Q. My mother was given the enclosed diploma when my father graduated from Boalt Hall in 1962. Is this still a practice? (I doubt it.) –LP, Belle Fourche, SD
A. The practice of rewarding a supportive spouse with a Ph.T. degree (Putting Husband Through) — aka the Good Wife Diploma — is one of those quaint customs that current admissions patterns have rendered obsolete. That and a slew of nasty divorce cases in which the valuation of spousal support during a degree program became a bone of contention.
Women comprise 58% of this year’s 1L class, so while the phenomenon of women working to support their husbands through graduate school has not completely disappeared, it is just as likely to be the husband who is supporting the wife (or, with same-sex couples, the wife the wife, or the husband the husband).
We think of the Sixties as a period of liberation and social upheaval at Berkeley, but the Women’s Movement came late to Boalt Hall. Well into the 1960s it was often “the little woman” who supported a Boalt Hall student through the lean years of his law school career. In the November 1967 issue of the student newspaper The Writ appears the following column by the retro-ly named Mrs. David Jones:
“Boalt Hall Student Law Wives is a non-profit organization which exists primarily for the ‘preservation of sanity’ among the wives of Boalt students. [H]ighlights of the year’s program are the spring skit, the Holiday Auction and the first scheduled activity, the Friendship Fashion Show and Tea.” Officers for 1967-68 included Mrs. Fred Hiestand, Mrs. Garry Hubert, and Mrs. Rusty Block.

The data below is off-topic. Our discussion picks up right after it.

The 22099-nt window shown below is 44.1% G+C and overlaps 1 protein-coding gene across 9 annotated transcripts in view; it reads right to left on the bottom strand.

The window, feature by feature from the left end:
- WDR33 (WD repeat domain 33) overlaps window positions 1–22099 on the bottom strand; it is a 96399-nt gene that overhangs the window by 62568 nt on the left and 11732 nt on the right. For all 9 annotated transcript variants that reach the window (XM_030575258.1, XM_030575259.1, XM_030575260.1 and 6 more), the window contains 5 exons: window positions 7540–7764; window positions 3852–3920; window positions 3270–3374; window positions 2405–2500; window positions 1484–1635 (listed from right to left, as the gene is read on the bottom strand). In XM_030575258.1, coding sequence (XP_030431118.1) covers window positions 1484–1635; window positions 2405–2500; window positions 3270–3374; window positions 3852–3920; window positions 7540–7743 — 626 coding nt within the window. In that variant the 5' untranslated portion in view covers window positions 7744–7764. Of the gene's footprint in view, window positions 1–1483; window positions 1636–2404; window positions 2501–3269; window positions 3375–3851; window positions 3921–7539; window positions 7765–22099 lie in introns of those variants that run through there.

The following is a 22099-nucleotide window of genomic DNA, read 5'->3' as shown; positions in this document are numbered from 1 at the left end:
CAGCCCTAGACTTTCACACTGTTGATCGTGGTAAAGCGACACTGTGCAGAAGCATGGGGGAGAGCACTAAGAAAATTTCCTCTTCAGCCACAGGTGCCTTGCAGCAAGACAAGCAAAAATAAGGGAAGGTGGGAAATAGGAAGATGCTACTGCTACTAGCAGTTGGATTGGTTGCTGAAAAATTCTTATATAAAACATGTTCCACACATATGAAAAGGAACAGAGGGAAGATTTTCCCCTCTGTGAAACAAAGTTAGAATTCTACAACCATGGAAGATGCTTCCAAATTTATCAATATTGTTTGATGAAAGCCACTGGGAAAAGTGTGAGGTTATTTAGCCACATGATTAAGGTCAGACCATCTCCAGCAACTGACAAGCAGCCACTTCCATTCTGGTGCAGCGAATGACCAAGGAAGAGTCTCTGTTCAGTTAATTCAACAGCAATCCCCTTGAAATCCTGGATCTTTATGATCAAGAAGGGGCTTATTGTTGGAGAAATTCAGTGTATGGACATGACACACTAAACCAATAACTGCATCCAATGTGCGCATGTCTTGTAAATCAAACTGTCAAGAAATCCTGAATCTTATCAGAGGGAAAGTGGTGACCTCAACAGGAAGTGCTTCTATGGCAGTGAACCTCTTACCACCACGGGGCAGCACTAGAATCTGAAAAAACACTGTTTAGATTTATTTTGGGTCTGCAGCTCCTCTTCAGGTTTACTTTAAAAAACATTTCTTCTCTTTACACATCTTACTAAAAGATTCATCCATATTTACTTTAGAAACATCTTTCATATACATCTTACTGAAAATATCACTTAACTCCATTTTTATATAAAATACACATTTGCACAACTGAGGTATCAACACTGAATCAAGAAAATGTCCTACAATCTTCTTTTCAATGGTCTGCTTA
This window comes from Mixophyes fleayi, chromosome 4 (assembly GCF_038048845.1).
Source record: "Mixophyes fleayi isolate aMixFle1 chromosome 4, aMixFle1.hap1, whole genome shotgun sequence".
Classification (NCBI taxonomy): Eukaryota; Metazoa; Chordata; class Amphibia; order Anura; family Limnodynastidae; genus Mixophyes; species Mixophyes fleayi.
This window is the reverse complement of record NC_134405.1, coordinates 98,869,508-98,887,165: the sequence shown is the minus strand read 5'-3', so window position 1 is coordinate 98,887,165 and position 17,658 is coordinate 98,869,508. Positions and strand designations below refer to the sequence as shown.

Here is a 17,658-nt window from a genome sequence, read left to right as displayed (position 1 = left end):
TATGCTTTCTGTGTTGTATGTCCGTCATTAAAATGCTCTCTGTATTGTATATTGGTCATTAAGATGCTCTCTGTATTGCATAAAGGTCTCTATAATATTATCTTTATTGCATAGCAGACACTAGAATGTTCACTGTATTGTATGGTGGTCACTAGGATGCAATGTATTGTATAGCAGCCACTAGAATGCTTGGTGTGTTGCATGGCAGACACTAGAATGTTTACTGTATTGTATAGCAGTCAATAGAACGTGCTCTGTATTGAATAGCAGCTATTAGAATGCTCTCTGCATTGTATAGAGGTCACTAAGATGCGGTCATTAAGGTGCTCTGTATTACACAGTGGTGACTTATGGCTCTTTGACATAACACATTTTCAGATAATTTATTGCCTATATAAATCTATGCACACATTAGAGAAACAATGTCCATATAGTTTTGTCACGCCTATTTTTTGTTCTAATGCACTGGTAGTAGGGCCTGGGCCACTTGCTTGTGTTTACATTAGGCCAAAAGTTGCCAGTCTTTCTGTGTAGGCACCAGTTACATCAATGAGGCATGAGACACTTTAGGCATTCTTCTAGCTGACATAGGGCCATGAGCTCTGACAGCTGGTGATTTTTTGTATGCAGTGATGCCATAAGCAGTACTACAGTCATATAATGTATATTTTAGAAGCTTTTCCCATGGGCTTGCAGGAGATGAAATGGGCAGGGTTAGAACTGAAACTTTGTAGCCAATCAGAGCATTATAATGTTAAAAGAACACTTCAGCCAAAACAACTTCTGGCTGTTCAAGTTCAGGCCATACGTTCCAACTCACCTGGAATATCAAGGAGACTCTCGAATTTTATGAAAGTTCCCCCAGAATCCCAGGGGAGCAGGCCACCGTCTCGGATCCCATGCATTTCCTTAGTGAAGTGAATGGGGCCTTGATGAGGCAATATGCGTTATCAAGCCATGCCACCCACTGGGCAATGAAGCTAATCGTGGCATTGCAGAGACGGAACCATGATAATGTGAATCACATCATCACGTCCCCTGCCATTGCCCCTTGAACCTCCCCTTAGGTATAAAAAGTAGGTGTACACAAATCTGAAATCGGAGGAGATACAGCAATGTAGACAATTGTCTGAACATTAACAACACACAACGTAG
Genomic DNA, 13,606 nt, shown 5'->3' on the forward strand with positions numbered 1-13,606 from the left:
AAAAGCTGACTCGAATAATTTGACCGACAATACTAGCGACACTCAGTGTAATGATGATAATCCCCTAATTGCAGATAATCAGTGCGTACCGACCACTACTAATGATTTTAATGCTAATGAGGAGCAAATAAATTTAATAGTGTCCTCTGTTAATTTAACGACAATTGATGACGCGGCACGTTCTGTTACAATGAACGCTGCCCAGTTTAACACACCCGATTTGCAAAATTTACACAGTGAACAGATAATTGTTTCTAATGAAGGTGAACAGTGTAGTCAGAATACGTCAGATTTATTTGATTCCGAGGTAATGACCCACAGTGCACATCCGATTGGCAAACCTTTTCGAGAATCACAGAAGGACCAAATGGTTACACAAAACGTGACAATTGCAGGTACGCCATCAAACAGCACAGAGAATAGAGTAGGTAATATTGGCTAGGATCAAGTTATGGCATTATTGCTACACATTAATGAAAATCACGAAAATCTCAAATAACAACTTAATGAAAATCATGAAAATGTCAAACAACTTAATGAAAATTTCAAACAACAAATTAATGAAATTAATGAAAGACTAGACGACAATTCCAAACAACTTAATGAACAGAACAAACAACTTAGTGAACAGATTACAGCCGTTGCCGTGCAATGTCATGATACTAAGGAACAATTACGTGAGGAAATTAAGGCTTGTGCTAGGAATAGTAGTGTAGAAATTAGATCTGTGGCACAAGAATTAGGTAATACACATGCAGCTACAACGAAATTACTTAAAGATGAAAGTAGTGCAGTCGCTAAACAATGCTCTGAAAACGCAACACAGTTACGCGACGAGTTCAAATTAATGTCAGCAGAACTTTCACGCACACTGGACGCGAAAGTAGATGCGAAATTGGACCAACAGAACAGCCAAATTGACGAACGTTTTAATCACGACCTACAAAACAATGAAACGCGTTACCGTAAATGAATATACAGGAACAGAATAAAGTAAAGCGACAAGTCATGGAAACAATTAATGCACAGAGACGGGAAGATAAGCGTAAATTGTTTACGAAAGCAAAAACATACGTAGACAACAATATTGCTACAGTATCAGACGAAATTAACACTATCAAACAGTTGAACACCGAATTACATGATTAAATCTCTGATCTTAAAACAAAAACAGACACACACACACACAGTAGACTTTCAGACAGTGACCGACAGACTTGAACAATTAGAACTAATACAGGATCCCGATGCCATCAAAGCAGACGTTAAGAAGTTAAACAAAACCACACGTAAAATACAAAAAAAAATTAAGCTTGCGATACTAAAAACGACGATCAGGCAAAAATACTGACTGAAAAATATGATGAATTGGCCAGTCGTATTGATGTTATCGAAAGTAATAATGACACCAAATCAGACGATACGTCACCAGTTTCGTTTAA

The problem was that all-too-frequently the graduating husband, having at last established himself in a position to pursue a lucrative legal career, traded in his long-laboring wife for a newer, younger model. In dividing the couple’s assets, how was a court to evaluate the intangible of earning potential, as distinct from existing community property? Prof. Herma Hill Kay advises: “The first, and leading, case is In re Marriage of Graham, 194 Col. 429, 574 P.2d 75 (1978), which denied recovery to the [divorcing] wife. New York is the only case to come to the opposite result, in O’Brien v. O’Brien, 66 N.Y.2d 576, 489 N.E. 2d 712, 498 N.Y.S. 2d (1985).”
But what of those humorously-produced and ironically-bestowed Ph.T. diplomas, such as the one that is now a part of the Law School Archives collection? They represent a generation of women who made a genuine sacrifice — at a time when that sacrifice was generally expected of them. Berkeley Law has had women in its graduating classes since 1906, but for the greater part of its history the vast majority of Boalt Hall students have been men, many of them able to pursue their law degrees only because of the financial support of the women they married.
A closer look at Cherie Swann’s Ph.T. diploma may tell us something about Boalt Hall circa 1962. This is not a mass-produced mimeographed joke. It is finely printed, and personalized with elegant calligraphy and a crimson seal. It has been signed by the Dean. This particular diploma in addition has been nicely mounted for permanent display. May we assume, perhaps, that at Boalt Hall even in the benighted 1960s there was some glimmer of recognition that a woman’s willingness to place her husband’s career above her own was a sacrifice not to be expected and lightly dismissed, but to be acknowledged as every bit as significant and honorable as that of her husband’s graduation?
*Behind every great man … [there is a woman]
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